From SQL Server 2005 onwards, we have been able to use DMVs to identify which of our indexes are effective and which of our indexes can be disabled. This short talk will cover, at a very high level, how and why you should be checking the effectiveness of your indexes.
When fixingperformance issues on a database there are quite a few DBAs and developers out there whose first thought is – ‘let’s add another index’. We need to stop and think before adding another index; surely we should check to see if the indexes we’ve already got are doing their job correctly and make sure they’re being effectively used and maybe we could also get rid of any indexes that are a waste of disk space and aren’t doing anything constructive. I’ve worked with developers in the past who were of the impression that the more indexes you stick on a table the better, and even when performance was bad they continued to add more indexes as if they were some sort of database sticky plaster. So what happens if we’ve got too many indexes on a table?
If you have too many indexes on a table then you run the risk of causing performance issues with the very thing you are using to try and fix the performance issues. As index size on the disk is dependent up on the table size, number of columns and type of columns,toomany indexes may = slower performance. What we need to do is find out which indexes are useful and which are not, then we get rid of the useless ones, free up some disk space and also make ongoing maintenance much less of a headache. But how can we do this? From SQL Server 2005 onwards this task is much simpler as you can use DMVs to help investigate index usage stats. We’re going to look at one of these DMVs in this presentation.
The DMV we’re going to be using in the demonstration is sys.dm_db_index_usage_stats. I’ve provided a link at then end of this talk for the relevant MSDN page. This DMV returns a lot of information – user and system seeks, scans, lookups and updates along with the times these occurred. You can evaluate at table or database level.
What information does this DMV return? These are the columns returned by the DMV.Data types and descriptions of each of these items can be found on the MSDN page for this DMV – details at the end.
We’ll be using the AdventureWorks2008 DB for during the code example stage – this is free to download from codeplex and there is a link provided at the end of this presentation. What I’m going to do is show you the information returned by sys.dm_db_index_usage_stats, we will then run some select statements so that you can see how the results change. You will also be able to see when the index was last used. You can use this information to find indexes that are sitting around using up disk space but not being used, however, don’t drop indexes willynilly – they may not have been used for a while but what if one of those indexes that aren’t being used are only triggered when Joe Bloggs updates some data in an obscure table once a fortnight. The best option is to disable the index for a period to see what effect this has on the database. If after a set period of time (perhaps base this on the last used value – if it was a month ago, wait a month) you see no degradation in performance, then you should be able to safely drop the index.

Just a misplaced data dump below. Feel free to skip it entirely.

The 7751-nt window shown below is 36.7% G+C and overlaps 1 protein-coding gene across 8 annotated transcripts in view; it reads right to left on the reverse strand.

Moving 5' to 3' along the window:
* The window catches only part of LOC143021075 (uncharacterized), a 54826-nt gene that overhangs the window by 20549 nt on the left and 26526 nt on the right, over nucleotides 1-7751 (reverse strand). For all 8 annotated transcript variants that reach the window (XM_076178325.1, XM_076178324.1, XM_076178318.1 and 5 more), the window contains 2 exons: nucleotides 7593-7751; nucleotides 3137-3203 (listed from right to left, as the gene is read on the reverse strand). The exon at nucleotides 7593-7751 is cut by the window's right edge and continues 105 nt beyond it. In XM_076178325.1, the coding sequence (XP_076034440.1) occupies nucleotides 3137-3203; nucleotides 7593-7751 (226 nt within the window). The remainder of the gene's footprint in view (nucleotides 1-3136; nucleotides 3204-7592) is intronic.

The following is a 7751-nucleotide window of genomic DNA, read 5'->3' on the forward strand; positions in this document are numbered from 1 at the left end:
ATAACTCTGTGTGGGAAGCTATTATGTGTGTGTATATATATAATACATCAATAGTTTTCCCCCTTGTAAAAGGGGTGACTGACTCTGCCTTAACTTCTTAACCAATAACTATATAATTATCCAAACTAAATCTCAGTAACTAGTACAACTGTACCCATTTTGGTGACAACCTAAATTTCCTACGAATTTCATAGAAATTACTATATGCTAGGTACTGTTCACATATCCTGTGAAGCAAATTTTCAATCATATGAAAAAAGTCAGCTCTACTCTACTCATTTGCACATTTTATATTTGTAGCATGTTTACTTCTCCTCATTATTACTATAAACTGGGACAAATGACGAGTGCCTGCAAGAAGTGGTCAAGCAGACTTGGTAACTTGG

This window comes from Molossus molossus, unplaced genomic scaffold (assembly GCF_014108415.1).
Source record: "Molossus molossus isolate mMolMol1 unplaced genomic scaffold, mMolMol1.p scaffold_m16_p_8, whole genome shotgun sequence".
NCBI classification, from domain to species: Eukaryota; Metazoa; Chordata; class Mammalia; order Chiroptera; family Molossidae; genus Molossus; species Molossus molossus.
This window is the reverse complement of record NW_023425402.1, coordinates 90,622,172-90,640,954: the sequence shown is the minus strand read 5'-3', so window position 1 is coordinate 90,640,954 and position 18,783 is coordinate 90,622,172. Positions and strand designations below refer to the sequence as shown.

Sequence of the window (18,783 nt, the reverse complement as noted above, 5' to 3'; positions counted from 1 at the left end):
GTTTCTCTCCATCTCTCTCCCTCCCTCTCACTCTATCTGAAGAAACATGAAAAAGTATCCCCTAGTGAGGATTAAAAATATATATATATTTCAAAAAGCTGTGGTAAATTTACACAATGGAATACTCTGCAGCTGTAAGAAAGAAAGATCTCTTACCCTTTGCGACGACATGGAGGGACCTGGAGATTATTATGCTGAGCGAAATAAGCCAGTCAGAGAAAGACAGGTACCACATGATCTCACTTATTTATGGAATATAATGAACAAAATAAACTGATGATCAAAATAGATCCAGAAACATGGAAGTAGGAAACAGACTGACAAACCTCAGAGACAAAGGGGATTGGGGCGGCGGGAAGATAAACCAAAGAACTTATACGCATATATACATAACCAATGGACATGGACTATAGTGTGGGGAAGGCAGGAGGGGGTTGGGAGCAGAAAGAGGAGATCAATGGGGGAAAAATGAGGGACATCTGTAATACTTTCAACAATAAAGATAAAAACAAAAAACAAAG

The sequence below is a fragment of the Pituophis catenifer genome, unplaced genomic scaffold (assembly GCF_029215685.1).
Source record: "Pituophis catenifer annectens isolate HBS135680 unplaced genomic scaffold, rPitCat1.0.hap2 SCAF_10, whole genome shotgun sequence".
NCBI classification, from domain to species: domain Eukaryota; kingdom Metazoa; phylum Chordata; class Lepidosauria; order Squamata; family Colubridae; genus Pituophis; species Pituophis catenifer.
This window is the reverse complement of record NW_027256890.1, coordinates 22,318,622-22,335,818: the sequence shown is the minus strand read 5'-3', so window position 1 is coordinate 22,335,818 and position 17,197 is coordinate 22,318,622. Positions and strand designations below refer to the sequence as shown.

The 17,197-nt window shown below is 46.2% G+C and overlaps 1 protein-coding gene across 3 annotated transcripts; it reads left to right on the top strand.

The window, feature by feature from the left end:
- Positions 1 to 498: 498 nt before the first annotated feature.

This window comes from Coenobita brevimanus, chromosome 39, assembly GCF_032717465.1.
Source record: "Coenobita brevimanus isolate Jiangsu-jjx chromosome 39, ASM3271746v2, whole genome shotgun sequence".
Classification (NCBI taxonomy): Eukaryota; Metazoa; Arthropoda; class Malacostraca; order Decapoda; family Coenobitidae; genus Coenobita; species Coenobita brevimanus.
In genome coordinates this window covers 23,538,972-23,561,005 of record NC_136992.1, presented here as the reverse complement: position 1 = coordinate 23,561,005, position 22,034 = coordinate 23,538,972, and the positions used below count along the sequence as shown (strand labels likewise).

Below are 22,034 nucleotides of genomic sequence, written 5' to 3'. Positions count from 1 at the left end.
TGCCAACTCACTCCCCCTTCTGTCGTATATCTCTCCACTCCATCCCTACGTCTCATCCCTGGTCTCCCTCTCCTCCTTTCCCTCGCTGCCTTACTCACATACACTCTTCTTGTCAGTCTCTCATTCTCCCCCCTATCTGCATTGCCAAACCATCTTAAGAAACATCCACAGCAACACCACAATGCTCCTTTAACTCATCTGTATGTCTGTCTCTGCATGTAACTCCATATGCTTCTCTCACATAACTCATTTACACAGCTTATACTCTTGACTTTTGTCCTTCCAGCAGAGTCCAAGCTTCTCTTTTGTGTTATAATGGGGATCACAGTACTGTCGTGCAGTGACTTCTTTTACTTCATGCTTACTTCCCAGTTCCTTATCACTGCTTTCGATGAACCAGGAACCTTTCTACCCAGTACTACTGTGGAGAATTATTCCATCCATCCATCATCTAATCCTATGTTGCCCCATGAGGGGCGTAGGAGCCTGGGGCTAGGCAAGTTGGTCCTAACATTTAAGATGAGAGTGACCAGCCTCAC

Using sys.dm_db_index_usage_stats DMV you can identify indexes which are used often by queries and also indexes which are rarely used. Any indexes that are rarely or never used, disable the indexes for some time and see is there is any performance degradation.If there is no performance degradation then you can go ahead and drop the index there by saving disk space and improving performance during Insert, Update and Delete operations.
Effective Indexes For Beginners<br />
Performance is slow<br />Let’s add another index!<br />
Ineffective Indexes<br />Insert, Update and Delete operations will be slower if you have too many indexes on your table<br />Indexes are stored on the disk, the more indexes you have, the more disk space you use<br />
sys.dm_db_index_usage_stats<br />Counts of different types of index operations<br />Time each type of operation last performed.<br />Requires VIEW SERVER STATE permission<br />Counters reset to empty when SQL Server Service is restarted<br />If the database is detached or shutdown, all rows associated with that DB are removed<br />Information gathered is real-time<br />
On to the code…<br />Pick a table and view its indexes<br />Take a look at the current usage <br />Run code that targets each index and see when the index was last used<br />Recheck the usage<br />View index usage for entire database<br />How to disable an index<br />How to enable an index<br />How to drop an index<br />
Conclusion<br />Use sys.dm_db_index_usage_stats DMV to easily identify real-time index usage stats<br />Identify indexes that are rarely or never used<br />Disable for a time before dropping<br />If disabled indexes aren’t missed – drop them to save disk space<br />
Resources<br />Click on the Word icon to the right to access the SQL code used in the practical element of this session. <br />Download AdventureWorks2008 DBs for free here: http://tinyurl.com/c6y6a3<br />BOL sys.dm_db_index_usage_stats information page: http://tinyurl.com/qpfa4d<br />Useful blog article on managing indexes at a more detailed level: http://tinyurl.com/38fb5v<br />Blog: http://nzgirlgeek.blogspot.com<br />Web: www.aucklandsql.com<br />www.girlgeekdinners.co.nz<br />Email: email@example.com<br />